I didn’t mean to. I won’t get into the fringe opinions that exist in human psychology, because it’s too upsetting, but every field has it’s erm left field. I read a story about a paleontology PhD who (despite his thesis which contradicted this) believed that the Earth is actually only 6000 years old. There are anti-vaccine doctors. Dissent does exist everywhere, but it doesn’t constitute debate in the field.

Couldn’t have said it better.  This is the real problem with “the field.”  Those who have failed to learn anything about animal behavior and training and yet continue to espouse their own outdated, and unsupported beliefs constitute dissent from the majority view of the field, not debate in it.  Hence my question about whether you are a dissenter creating noise or a true member of this community.  Here’s another response to the dissenter’s idea of expertise.

[–]retractableclause 3 points 4 days ago

I’d like to think that anyone involved in the animal training world would recognize animal behaviorists and ethologists as the experts.

Bravo!  I’d also like to think that animal behaviorists and ethologists are viewed as excellent examples of those typically and rightfully considered to be “experts.”  Coincidentally, those are some of the folks I listed in the opening paragraphs of my original post!

Defining “Expertise”

In my original post, I offered a handful of “expert” names with links to additional information demonstrating their expertise.  Here they are again, below:

the Adam Franks of the animal behavior community–Bob Bailey, Jean Donaldson, Nicholas Dodman, Patricia McConnell, Sophia Yin, John Bradshaw, Marc Bekoff, Ian Dunbar and countless others–have not only been in complete agreement on how dogs learn and the most effective and humane methods for training and caring for them for over a decade, but they’ve been presenting, writing, teaching and researching the topic in as many public forums as possible for just as long.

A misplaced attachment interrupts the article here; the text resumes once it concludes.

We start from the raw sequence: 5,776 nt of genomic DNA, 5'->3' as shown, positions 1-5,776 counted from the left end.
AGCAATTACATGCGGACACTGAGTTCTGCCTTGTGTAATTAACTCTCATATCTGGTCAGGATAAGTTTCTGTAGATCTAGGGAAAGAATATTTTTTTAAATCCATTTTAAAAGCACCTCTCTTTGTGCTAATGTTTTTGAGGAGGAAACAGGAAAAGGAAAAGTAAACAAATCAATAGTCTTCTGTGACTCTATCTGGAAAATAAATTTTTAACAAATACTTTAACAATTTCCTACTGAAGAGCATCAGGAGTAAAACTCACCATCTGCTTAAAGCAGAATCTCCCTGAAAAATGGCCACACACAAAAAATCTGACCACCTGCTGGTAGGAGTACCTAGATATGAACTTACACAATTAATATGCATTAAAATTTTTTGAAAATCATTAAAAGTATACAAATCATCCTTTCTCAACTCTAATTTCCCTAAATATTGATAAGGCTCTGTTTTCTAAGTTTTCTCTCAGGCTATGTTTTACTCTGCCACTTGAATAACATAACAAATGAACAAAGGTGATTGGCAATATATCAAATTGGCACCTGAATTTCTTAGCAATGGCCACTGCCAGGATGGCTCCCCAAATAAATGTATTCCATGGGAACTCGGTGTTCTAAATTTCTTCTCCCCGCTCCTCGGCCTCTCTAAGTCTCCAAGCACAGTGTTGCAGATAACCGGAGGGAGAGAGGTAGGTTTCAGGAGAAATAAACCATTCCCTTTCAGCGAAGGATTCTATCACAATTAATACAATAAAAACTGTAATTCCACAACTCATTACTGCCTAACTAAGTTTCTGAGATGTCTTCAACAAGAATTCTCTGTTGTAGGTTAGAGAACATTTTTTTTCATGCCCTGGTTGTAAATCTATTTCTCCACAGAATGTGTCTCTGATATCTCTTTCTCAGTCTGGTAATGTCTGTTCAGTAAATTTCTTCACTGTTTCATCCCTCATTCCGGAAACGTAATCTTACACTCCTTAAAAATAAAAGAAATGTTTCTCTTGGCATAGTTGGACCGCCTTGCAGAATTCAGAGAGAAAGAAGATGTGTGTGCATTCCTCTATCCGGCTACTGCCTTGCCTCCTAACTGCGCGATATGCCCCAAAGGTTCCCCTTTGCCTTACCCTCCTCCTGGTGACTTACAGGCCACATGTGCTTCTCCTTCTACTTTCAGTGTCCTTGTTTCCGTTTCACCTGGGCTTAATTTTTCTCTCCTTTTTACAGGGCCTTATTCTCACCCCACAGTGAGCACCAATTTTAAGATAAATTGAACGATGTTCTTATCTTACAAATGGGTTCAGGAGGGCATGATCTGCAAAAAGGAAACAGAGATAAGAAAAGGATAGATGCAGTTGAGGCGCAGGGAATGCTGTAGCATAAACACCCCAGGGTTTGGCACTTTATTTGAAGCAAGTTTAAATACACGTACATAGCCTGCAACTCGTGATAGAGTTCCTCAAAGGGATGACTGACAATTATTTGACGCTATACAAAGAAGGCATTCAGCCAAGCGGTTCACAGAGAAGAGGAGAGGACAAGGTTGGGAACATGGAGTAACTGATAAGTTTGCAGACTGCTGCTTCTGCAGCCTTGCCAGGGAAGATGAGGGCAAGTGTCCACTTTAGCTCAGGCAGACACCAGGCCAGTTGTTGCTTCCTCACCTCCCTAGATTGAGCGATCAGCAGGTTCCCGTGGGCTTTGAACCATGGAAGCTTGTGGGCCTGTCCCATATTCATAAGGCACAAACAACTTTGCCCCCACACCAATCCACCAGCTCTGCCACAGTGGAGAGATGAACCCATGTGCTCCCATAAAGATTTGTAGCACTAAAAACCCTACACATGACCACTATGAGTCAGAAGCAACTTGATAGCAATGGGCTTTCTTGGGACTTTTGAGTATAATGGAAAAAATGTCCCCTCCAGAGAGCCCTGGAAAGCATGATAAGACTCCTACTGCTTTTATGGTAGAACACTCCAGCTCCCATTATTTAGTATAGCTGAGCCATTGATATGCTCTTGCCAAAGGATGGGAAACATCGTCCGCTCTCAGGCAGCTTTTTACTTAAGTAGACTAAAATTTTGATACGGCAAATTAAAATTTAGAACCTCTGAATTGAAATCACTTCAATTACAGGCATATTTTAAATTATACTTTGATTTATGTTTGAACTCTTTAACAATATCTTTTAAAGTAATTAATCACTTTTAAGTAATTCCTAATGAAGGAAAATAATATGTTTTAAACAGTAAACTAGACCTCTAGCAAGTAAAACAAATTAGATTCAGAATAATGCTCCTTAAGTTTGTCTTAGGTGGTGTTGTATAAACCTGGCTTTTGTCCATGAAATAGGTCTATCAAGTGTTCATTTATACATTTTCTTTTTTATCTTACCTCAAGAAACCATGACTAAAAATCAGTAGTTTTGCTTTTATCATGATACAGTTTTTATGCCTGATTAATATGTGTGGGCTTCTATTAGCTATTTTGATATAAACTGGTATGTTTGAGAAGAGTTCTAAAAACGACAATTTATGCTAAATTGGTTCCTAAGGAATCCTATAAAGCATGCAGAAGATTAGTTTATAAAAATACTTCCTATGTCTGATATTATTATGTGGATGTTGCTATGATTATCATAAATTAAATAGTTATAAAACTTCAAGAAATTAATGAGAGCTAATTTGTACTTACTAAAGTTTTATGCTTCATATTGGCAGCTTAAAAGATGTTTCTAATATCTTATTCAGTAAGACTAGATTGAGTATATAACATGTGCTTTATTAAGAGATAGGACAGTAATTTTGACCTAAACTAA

While certainly representing only a fraction of  “experts” in the field of animal behavior and dog training, the above mentioned names are representative of expertise in this field as it is acknowledged by its members.  Every discipline has contributing members whose names take on symbolic, or synecdochical meaning.  For example, my fellow education colleagues and I don’t need to explain to one another how we define expertise in the study of teaching and learning when we use names like Lee Shulman, Linda Darling-Hammond, Pam Grossman, Deborah Ball, Gloria Ladson-Billings and Sam Wineburg.  The range of professional knowledge and experience embodied in names like these, while certainly not all-inclusive, is representative of the field as a whole.  You may not have ever heard of them, but you better believe that anybody who studies education with any sincere interest in participating in and contributing to the the field has.

So, if you are unfamiliar with the names of those animal behaviorists, ethologists, dog trainers, and veterinary behaviorists who I originally cited, now would be a great time to do a little reading and research and maybe learn something about this professional arena you claim to be a part of.

Here are some common characteristics we would expect to find in a legitimate “expert” in any given discipline or field.

An expert is someone who:

Hudson wonders what the “experts” have to say about the most effective methods for extracting your squeaky ball from the clutches of an angry cat

There are lesser known dog trainers and behavior consultants all over the world doing incredible and responsible work with dogs and their owners because they understand that the above criteria are what distinguish true leaders in the field and make a point of learning from and modeling their professional practice on what those leaders are doing, and innovating in similar ways.  Whatever our passion, be it dogs, painting, organic gardening, civil rights, beer brewing or open source programming, we’re all free of course to do as we please pretty much whenever we like and nobody has much of a right to stop us.  But the minute we decide to become an active participants in a given field of study and publicly advertise ourselves as a knowledgeable members in it, we have an ethical and moral responsibility to the field. We are no longer acting as just individuals, but rather as part of a complex and interdependent web of actions and ideas.

About emily douglas

Emily Douglas authors The Unexamined Dog blog and writes regularly about "pit bull" advocacy, humane education and the parallels between the education field and the dog world. Emily and her dog, Peaches volunteer as a registered therapy dog team in the Southeast Michigan area, where their visits are affectionately known as Peach Therapy.
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1 Response to Pondering bumper stickers and Defining disciplinary expertise: A follow-up to my dog training non-controversy post

  1. Pingback: “Hey, have you heard the one about climate change and dog training?” | The Unexamined Dog